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We’re going to have to rethink the expression “a New York minute.” Four days after the Supreme Court struck down Chicago’s handgun ban, Mayor Daley’s mob enacted the country’s toughest gun control legislation. Four days after that, The National Rifle Association (NRA) has joined an eight count complaint against the City, aiming to void Chicago’s new gun regs. [NRA press release and Snowflakes in Hell analysis after the jump.] To quote the union boss in My Favorite Year, the fightin’s in rounds. How appropriate is that?

The National Rifle Association is supporting a lawsuit against Mayor Richard Daley and the City of Chicago’s newly adopted gun control ordinance, which violates the U.S. Supreme Court’s recent ruling in McDonald v. City of Chicago. Last Friday, the City Council rushed through passage of this ordinance in response to the Court’s June 28th decision rendering Chicago’s draconian handgun ban unconstitutional.

“The Supreme Court has now said the Second Amendment is an individual freedom for all. And that must have meaning,” said Wayne LaPierre, executive vice president of the National Rifle Association. “This decision cannot lead to different measures of freedom, depending on what part of the country you live in. City by city, person by person, this decision must be more than a philosophical victory. An individual right is no right at all if individuals can’t access it.”

Just four days after the Court struck down the nearly 30 year-long handgun bans in Chicago and Oak Park, Mayor Daley and the City of Chicago enacted the most restrictive anti-gun ordinance in the United States. In the words of Corporation Counsel Mara Georges, the top attorney for the City: “We’ve gone farther than anyone else ever has.” The so-called “Responsible Gun Ownership Ordinance” provisions include: a prohibition on all gun sales inside the City; a prohibition on possession of firearms for self-defense outside the “home” — even on a patio or in an attached garage; a prohibition on more than one assembled and operable firearm in the home; and a training requirement to obtain a Chicago Firearm Permit. However, range training would be impossible since it will now be unlawful to operate a shooting range inside city limits.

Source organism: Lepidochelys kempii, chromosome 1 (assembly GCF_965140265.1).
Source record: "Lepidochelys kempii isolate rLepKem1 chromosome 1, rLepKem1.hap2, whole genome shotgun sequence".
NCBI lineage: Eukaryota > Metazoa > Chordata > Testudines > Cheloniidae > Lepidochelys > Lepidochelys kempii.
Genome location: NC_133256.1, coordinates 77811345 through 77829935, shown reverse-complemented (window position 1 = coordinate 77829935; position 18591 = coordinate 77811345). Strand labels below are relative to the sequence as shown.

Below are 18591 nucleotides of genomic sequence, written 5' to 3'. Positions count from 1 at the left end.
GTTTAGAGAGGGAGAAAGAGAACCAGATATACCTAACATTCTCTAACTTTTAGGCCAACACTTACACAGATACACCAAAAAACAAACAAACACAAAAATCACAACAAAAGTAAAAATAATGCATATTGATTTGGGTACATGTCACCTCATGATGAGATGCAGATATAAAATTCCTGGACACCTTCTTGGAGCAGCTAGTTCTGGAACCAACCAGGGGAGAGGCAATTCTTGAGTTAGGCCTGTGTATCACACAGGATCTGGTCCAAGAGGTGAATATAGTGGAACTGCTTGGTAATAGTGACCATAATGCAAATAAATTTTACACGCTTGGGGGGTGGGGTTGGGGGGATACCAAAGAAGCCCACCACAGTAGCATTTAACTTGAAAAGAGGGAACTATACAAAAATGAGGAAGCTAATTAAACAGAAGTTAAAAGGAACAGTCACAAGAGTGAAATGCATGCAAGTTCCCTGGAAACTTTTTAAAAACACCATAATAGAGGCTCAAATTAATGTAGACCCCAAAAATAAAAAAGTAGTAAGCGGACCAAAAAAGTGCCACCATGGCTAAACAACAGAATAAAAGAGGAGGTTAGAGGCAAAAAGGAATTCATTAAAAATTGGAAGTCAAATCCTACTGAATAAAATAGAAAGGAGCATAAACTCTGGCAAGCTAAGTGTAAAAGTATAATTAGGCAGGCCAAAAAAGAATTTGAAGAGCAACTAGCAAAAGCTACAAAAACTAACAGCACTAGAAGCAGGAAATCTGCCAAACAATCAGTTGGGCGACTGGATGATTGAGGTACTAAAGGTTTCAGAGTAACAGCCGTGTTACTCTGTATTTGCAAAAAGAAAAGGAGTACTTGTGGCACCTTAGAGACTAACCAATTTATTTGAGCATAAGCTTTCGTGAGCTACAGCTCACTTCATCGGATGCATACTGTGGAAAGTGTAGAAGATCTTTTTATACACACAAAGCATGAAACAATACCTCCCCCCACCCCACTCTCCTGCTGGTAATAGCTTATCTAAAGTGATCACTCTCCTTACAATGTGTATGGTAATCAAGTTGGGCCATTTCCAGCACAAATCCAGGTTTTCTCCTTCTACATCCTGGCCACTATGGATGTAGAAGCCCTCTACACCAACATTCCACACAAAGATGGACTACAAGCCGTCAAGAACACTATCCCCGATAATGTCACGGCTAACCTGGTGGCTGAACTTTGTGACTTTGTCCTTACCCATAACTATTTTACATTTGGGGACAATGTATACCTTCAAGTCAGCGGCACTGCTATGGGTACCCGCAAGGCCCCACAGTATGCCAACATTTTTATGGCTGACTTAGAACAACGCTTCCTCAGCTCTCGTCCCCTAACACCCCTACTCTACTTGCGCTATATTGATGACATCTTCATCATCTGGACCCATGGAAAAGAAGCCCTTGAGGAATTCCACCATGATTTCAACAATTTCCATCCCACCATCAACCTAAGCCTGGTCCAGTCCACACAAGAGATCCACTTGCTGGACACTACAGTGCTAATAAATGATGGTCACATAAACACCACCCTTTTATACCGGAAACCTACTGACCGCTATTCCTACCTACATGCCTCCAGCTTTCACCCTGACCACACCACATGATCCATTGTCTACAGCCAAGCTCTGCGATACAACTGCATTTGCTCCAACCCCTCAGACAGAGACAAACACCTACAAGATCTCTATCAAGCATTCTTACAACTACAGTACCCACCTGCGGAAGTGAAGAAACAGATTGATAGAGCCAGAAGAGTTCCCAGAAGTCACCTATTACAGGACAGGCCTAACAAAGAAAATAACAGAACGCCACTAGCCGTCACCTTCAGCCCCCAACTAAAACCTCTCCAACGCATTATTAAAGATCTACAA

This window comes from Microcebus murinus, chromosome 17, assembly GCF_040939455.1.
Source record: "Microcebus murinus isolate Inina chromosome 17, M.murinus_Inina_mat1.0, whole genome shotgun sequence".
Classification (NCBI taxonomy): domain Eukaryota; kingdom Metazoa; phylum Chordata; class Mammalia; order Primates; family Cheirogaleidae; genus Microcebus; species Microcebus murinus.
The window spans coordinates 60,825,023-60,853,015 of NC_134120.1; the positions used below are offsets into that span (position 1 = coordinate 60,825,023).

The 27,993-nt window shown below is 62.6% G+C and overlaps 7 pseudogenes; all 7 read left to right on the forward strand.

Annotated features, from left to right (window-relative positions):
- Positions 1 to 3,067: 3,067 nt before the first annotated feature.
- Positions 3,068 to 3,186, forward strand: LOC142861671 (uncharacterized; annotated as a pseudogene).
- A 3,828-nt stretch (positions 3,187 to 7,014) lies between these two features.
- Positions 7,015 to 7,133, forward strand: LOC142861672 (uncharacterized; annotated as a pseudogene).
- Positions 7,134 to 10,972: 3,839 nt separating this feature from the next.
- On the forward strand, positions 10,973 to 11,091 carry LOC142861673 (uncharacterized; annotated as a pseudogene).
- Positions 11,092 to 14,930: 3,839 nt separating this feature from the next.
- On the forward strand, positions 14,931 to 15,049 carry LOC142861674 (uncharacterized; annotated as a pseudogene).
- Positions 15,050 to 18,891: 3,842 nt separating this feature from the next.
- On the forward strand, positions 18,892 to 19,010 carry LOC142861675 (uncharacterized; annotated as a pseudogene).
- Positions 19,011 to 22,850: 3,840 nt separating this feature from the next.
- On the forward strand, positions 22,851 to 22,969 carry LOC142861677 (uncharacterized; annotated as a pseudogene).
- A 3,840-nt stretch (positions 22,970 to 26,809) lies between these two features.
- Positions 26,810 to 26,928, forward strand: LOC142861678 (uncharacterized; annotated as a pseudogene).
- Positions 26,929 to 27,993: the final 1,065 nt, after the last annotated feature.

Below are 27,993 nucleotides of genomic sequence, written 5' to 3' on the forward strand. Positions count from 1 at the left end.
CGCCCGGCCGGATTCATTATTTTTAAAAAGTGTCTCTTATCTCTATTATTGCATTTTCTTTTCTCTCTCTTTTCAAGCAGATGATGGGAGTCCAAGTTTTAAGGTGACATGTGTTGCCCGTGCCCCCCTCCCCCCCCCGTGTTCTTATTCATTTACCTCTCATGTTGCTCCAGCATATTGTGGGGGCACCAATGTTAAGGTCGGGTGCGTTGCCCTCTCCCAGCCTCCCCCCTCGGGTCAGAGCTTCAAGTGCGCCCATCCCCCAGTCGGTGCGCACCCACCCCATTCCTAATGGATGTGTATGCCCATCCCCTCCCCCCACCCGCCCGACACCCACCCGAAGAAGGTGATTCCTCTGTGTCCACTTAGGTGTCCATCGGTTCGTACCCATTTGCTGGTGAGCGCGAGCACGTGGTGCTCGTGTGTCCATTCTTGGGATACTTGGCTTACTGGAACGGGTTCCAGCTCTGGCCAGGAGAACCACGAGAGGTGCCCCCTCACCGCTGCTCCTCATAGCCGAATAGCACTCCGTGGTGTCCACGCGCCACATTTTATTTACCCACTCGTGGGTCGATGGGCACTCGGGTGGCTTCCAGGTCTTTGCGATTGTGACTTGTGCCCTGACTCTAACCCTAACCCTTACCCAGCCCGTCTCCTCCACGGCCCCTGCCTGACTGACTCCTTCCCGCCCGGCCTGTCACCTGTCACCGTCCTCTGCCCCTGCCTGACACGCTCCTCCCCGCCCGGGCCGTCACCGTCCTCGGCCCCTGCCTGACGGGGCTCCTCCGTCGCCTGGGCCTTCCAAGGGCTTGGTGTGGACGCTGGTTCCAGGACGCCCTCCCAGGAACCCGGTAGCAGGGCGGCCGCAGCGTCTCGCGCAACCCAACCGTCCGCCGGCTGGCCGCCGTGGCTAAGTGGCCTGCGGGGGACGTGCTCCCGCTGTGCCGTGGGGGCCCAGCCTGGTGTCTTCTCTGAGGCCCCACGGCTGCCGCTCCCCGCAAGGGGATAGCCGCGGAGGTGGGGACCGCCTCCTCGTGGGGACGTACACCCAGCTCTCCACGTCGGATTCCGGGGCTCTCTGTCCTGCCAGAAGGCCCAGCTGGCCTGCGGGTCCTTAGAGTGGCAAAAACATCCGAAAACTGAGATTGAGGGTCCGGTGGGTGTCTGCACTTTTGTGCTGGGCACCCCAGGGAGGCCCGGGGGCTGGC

“The Supreme Court told Mayor Daley and the City of Chicago that it has to respect the Second Amendment. By enacting this ordinance, their response is ‘Make Us’,” said Chris W. Cox, NRA chief lobbyist. “The NRA will not rest until Chicago’s law-abiding residents can exercise the same freedoms that our Founding Fathers intended all Americans to have.”

Recent statements from some of Chicago’s city officials reflect their complete lack of respect for the Supreme Court decision. Alderman Daniel Solis stated, “the decision made by the Supreme Court is not really in the best interests of our citizens.” Alderman Sharon Denise Dixon denounced what she called the Court’s “blatant… misreading of the law.” And another city council member even went so far as to say, “[w]e’re here today because of their poor judgment.”

The case is Benson v. City of Chicago.

Snowflakes in Hell breaks it down.

Count one goes after the definition of home that’s defined so narrowly.
Count two goes after the requirement that they be 21 years of old, arguing it violates the constitutional rights of those adults over the age of 18 but under the age of 21 to keep and bear arms.
Count three goes after the ban on gun shops.
Count four goes after the ban on shooting ranges.
Count five goes after the ban on having more than one operable gun in the home.
Count six goes after the unsafe handgun roster that the Police are supposed to maintain under the new ordinance. The complaint argues that the “unbridled discretion” violates the due process clause of the 14th Amendment.
Count seven challenges the ban on laser sights.
Count eight actually goes after the prohibition on carry outside the home or fixed place of business.

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